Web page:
In 2012-2013 California used the California Standards Tests (CSTs) to test students in English language arts in grades 2 through 11; math in grades 2 through 7; science in grades 5, 8 and 10; and history-social science in grades 8 and 11. Middle and high school students also took subject-specific CSTs in math and science, depending on the course in which they were enrolled. The CSTs are standards-based tests, which means they measure how well students are mastering specific skills defined for each grade by the state of California. The goal is for all students to score at or above proficient on the tests.

The different student groups are identified by the California Department of Education; if there are fewer than 10 students in a particular group in a school, the state doesn't report data for that group.

Source: California Department of Education

English Language Arts

All Students69%
Females76%
Males63%
African Americann/a
Asiann/a
Filipinon/a
Hispanic or Latino62%
American Indian or Alaska Nativen/a
Native Hawaiiann/a
Pacific Islandern/a
Samoann/a
Other Pacific Islandern/a
White (not Hispanic)75%
Economically disadvantaged58%
Non-economically disadvantaged82%
Students with disabilityn/a
Students with no reported disability69%
English learnern/a
Fluent-English proficient and English only76%
Migrant educationn/a
Gifted and talentedn/a
Parent education - not a high school graduaten/a
Parent education - high school graduaten/a
Parent education - some college (includes AA degree)73%
Parent education - college graduate82%
Parent education - graduate school/post graduaten/a
Parent education - declined to staten/a

Math

All Students69%
Females66%
Males71%
African Americann/a
Asiann/a
Filipinon/a
Hispanic or Latino64%
American Indian or Alaska Nativen/a
Native Hawaiiann/a
Pacific Islandern/a
Samoann/a
Other Pacific Islandern/a
White (not Hispanic)74%
Economically disadvantaged65%
Non-economically disadvantaged73%
Students with disabilityn/a
Students with no reported disability69%
English learnern/a
Fluent-English proficient and English only75%
Migrant educationn/a
Gifted and talentedn/a
Parent education - not a high school graduaten/a
Parent education - high school graduaten/a
Parent education - some college (includes AA degree)67%
Parent education - college graduate76%
Parent education - graduate school/post graduaten/a
Parent education - declined to staten/a

Science

All Students42%
Females38%
Males47%
African Americann/a
Asiann/a
Filipinon/a
Hispanic or Latino29%
American Indian or Alaska Nativen/a
Native Hawaiiann/a
Pacific Islandern/a
Samoann/a
Other Pacific Islandern/a
White (not Hispanic)65%
Economically disadvantaged32%
Non-economically disadvantaged54%
Students with disabilityn/a
Students with no reported disability44%
English learnern/a
Fluent-English proficient and English only48%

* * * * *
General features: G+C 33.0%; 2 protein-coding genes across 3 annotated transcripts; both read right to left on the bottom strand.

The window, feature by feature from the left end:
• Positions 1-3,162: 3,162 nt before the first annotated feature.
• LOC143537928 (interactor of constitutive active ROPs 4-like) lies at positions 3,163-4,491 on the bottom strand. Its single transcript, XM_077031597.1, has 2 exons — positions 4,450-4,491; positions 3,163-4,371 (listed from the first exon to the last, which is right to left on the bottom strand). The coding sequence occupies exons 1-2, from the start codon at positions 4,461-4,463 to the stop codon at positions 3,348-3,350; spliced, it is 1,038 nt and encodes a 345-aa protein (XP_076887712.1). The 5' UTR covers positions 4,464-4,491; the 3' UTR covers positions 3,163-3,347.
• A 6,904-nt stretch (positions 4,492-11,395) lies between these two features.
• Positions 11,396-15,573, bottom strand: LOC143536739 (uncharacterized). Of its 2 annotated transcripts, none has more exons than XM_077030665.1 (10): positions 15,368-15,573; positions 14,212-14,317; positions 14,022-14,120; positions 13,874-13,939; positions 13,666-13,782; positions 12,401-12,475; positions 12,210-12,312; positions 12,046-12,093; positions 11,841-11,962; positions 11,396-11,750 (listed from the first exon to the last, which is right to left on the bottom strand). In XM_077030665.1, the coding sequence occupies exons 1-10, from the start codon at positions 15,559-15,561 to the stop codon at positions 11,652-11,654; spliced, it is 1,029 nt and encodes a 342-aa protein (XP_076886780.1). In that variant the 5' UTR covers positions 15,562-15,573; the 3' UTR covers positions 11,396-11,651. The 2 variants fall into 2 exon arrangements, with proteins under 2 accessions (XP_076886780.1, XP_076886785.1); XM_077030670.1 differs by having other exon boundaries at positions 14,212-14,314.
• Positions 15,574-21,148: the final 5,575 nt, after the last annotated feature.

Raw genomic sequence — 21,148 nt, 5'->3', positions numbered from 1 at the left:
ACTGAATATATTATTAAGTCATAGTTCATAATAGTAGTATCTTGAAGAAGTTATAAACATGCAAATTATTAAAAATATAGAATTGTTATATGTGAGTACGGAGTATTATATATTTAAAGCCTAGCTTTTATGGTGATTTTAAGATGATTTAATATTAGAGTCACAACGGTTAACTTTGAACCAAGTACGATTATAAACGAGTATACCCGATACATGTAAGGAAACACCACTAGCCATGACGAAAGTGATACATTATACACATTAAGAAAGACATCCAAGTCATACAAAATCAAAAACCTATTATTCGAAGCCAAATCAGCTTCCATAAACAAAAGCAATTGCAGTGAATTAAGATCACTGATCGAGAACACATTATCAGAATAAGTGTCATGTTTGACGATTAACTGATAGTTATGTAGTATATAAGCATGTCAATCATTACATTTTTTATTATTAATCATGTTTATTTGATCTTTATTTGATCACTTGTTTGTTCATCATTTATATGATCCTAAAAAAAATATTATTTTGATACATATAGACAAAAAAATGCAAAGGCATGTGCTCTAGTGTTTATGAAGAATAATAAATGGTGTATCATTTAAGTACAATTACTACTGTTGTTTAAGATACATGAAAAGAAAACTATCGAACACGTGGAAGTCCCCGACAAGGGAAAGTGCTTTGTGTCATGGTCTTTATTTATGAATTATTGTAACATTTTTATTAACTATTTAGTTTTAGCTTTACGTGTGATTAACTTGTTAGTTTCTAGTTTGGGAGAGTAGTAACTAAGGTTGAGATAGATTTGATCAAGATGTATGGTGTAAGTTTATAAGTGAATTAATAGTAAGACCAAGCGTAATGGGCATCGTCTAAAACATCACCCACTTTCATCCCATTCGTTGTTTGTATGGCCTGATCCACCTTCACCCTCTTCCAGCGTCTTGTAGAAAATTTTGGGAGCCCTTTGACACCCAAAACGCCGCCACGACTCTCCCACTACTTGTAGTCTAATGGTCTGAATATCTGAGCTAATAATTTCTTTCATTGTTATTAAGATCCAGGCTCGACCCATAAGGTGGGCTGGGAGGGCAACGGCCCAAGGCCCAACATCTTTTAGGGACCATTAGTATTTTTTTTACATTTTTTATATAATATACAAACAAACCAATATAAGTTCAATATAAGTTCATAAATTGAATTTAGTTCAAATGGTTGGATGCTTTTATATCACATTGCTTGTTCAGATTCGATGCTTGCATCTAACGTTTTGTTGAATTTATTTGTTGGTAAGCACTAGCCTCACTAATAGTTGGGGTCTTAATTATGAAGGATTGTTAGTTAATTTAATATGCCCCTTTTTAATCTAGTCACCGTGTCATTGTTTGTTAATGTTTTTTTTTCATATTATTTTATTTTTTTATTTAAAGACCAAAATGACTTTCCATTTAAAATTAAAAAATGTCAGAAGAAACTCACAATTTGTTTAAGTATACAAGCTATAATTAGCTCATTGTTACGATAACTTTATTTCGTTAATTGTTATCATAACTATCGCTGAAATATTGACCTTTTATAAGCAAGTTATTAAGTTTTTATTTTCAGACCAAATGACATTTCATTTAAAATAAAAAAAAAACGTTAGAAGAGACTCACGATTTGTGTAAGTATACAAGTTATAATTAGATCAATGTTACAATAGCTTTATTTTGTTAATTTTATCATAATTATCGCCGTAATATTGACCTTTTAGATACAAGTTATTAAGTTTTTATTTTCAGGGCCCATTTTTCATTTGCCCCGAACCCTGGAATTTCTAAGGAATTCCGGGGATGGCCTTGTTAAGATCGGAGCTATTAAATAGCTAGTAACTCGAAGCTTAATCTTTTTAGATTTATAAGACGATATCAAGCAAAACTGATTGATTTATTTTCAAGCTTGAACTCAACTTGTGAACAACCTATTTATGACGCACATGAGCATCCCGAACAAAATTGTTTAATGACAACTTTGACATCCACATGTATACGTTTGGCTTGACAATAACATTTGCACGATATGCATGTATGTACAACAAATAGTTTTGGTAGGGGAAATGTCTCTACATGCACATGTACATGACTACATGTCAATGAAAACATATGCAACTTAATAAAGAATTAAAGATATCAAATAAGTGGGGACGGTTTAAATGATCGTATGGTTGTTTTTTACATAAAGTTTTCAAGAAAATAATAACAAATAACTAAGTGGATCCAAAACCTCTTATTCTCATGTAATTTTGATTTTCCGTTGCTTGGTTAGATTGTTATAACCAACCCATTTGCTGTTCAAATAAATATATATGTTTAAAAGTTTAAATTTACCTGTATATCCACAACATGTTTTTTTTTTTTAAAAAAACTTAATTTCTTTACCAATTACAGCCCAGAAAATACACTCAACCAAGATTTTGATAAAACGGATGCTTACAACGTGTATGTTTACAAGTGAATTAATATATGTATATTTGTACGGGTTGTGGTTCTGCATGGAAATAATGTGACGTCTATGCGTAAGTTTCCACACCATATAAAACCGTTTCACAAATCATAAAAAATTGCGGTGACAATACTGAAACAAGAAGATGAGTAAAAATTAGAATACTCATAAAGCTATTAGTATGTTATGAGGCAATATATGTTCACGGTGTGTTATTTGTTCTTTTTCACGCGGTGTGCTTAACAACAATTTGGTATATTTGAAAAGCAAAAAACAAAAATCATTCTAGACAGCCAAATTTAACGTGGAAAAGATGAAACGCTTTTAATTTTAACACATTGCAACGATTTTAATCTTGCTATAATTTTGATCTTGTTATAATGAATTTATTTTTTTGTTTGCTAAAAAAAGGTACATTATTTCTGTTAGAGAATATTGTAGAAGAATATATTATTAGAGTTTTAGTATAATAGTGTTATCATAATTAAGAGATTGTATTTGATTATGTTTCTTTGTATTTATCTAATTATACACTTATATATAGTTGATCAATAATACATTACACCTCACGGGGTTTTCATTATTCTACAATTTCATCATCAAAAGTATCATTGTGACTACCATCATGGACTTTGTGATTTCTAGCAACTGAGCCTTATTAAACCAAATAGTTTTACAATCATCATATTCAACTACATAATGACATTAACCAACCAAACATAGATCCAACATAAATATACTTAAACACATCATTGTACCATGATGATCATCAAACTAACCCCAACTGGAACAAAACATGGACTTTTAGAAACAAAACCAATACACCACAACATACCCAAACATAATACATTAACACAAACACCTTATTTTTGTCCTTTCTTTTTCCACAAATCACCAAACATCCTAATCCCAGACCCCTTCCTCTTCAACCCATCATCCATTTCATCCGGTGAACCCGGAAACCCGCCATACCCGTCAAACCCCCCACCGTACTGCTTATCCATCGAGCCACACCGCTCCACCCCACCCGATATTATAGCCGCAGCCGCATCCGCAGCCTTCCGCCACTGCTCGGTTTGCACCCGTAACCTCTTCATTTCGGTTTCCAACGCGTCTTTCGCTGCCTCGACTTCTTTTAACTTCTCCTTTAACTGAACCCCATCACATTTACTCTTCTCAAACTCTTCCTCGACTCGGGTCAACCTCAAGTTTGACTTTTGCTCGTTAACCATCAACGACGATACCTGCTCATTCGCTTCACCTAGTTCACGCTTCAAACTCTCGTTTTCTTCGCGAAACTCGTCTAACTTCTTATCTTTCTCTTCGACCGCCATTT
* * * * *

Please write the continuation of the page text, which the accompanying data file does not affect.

Migrant educationn/a
Gifted and talentedn/a
Parent education - not a high school graduaten/a
Parent education - high school graduaten/a
Parent education - some college (includes AA degree)46%
Parent education - college graduate53%
Parent education - graduate school/post graduaten/a
Parent education - declined to staten/a
Scale: % proficient or advanced

About the tests


In 2012-2013 California used the California Standards Tests (CSTs) to test students in English language arts in grades 2 through 11; math in grades 2 through 7; science in grades 5, 8 and 10; and history-social science in grades 8 and 11. Middle and high school students also took subject-specific CSTs in math and science, depending on the course in which they were enrolled. The CSTs are standards-based tests, which means they measure how well students are mastering specific skills defined for each grade by the state of California. The goal is for all students to score at or above proficient on the tests.

The different student groups are identified by the California Department of Education; if there are fewer than 10 students in a particular group in a school, the state doesn't report data for that group.

Source: California Department of Education

Breaking down the GreatSchools Rating

GreatSchools Ratings for this school are based on 2012-2013 test results. Use the breakdown ratings below to compare types of students at this school. Learn more »


Student ethnicity

Ethnicity This school
Hispanic 60%
White 22%
Asian 5%
Black 4%
Two or more races 4%
Source: CA Dept. of Education, 2013-2014

Student subgroups

  This school District averageState average
Students eligible for free or reduced-price lunch program 52%N/AN/A
English language learners 24%N/AN/A
Source: CA Dept. of Education, 2013-2014

Oops! We currently do not have any teacher information for this school. We rely on the state Department of Education, the National Center for Education Statistics (NCES), and in some cases school administrators such as registrars and principals for this data.

What makes a great teacher? Study after study shows the single most important factor determining the quality of the education a child receives is the quality of his teacher. Here are some characteristics to look for »

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School basics

School Leader's name
  • Sandra DeBarros
Fax number
  • (818) 558-4664

Resources

Extra learning resources offered
  • Title I Schoolwide program (SWP)
School leaders can update this information here.

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1220 West Orange Grove Avenue
Burbank, CA 91506
Website: Click here
Phone: (818) 558-5385